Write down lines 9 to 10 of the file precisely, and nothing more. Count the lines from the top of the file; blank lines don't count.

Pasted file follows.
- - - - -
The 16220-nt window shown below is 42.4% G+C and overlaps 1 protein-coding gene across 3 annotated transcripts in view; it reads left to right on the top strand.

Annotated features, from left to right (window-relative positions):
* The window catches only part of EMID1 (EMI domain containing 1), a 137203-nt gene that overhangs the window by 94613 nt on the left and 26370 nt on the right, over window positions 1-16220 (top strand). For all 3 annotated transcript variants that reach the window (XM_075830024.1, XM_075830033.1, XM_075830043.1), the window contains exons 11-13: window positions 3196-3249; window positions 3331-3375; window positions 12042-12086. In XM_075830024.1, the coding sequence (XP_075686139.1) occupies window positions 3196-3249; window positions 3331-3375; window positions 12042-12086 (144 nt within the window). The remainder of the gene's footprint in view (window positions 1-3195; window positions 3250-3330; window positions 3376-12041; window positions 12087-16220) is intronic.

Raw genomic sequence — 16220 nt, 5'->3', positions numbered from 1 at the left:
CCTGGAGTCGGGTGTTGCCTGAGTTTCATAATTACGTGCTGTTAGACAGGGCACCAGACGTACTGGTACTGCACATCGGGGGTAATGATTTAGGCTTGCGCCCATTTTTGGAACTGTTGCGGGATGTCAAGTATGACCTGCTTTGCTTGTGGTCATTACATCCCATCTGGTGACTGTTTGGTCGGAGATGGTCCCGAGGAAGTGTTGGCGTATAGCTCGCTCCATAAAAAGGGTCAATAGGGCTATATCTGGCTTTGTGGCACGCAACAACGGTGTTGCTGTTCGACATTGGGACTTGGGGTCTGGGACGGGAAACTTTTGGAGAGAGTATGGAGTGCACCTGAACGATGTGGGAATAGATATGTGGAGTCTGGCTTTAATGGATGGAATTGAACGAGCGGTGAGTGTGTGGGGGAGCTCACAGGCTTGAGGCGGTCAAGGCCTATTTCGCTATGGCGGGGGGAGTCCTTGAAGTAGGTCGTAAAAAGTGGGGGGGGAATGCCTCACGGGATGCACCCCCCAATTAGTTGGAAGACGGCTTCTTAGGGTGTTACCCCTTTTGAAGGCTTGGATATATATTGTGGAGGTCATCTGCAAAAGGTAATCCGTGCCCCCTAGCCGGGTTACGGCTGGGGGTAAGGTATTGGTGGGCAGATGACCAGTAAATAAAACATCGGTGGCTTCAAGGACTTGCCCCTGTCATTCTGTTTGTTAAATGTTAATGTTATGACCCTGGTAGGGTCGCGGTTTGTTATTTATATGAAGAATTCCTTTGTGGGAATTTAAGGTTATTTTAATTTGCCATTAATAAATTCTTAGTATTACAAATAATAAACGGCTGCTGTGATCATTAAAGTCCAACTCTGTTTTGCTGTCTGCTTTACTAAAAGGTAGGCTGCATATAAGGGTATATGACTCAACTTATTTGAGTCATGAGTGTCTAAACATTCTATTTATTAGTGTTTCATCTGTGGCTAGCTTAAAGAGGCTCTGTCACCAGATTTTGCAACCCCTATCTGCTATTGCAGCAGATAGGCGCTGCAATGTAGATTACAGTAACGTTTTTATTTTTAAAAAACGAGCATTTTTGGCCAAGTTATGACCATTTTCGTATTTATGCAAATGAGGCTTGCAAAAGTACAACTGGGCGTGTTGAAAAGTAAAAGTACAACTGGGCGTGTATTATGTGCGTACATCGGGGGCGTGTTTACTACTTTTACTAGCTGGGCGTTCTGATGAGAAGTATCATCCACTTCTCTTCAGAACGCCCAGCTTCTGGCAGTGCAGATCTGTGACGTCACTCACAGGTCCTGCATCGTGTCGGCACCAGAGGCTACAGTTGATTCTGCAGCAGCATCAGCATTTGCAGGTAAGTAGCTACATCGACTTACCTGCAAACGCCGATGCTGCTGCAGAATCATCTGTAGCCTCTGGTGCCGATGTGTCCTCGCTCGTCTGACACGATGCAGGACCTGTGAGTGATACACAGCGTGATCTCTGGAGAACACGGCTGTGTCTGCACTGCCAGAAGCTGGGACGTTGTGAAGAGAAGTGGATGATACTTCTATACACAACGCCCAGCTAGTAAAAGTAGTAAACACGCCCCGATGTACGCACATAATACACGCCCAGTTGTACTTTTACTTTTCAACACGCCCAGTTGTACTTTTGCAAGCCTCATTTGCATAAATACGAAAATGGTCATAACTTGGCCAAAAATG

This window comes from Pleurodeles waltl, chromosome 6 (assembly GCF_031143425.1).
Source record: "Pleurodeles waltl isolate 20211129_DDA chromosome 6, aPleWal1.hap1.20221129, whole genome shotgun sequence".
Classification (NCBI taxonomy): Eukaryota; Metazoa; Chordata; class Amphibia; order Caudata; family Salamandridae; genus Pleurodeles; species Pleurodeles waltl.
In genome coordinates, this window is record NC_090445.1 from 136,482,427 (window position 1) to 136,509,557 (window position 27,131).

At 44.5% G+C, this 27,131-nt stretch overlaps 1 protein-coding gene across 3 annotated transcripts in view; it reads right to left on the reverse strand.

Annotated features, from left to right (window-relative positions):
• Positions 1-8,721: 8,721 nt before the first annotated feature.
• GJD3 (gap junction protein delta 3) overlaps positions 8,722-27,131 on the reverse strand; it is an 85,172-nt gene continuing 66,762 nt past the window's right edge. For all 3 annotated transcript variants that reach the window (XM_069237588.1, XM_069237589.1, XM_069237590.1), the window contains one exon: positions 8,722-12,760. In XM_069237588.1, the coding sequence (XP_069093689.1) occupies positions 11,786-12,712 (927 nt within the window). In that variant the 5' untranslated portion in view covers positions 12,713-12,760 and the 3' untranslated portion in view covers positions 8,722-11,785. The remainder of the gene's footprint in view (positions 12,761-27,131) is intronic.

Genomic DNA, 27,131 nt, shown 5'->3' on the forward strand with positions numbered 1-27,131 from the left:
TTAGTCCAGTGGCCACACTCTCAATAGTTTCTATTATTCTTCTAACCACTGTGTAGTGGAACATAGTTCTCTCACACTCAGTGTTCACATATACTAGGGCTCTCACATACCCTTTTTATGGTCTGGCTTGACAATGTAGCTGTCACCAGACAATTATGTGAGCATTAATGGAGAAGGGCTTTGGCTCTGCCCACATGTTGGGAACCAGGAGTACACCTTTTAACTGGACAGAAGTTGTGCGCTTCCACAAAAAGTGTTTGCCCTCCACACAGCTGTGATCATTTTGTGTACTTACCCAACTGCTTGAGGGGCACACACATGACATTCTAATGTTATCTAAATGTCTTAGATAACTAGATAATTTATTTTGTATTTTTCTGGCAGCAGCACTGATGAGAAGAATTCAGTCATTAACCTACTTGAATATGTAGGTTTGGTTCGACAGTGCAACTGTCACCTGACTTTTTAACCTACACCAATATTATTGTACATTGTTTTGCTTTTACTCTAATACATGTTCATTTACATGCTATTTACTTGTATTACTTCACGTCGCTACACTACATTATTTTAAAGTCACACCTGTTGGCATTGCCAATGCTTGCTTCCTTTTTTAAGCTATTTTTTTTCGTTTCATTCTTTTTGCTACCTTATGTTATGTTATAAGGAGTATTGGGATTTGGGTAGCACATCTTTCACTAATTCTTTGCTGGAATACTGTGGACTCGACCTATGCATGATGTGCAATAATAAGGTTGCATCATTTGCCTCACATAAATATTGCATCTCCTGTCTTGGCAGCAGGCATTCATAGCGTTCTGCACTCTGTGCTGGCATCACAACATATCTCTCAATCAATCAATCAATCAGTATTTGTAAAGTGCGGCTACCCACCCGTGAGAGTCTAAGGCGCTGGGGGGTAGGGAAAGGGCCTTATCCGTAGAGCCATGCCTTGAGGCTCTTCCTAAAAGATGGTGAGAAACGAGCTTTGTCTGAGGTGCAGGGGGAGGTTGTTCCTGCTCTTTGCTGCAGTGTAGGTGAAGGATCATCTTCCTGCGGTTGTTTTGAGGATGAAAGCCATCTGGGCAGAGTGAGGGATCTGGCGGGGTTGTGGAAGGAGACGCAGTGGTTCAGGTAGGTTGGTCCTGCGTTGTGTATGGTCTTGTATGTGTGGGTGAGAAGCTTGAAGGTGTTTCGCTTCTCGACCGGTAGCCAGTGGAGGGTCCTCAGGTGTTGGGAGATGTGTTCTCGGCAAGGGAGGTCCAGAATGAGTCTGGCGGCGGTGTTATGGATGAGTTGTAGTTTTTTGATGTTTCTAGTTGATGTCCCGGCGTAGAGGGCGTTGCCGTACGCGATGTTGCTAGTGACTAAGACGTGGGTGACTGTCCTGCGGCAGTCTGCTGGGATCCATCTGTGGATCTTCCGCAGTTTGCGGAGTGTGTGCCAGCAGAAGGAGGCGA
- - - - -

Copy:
In genome coordinates, this window is record NC_090445.1 from 136,482,427 (window position 1) to 136,509,557 (window position 27,131).

At 44.5% G+C, this 27,131-nt stretch overlaps 1 protein-coding gene across 3 annotated transcripts in view; it reads right to left on the reverse strand.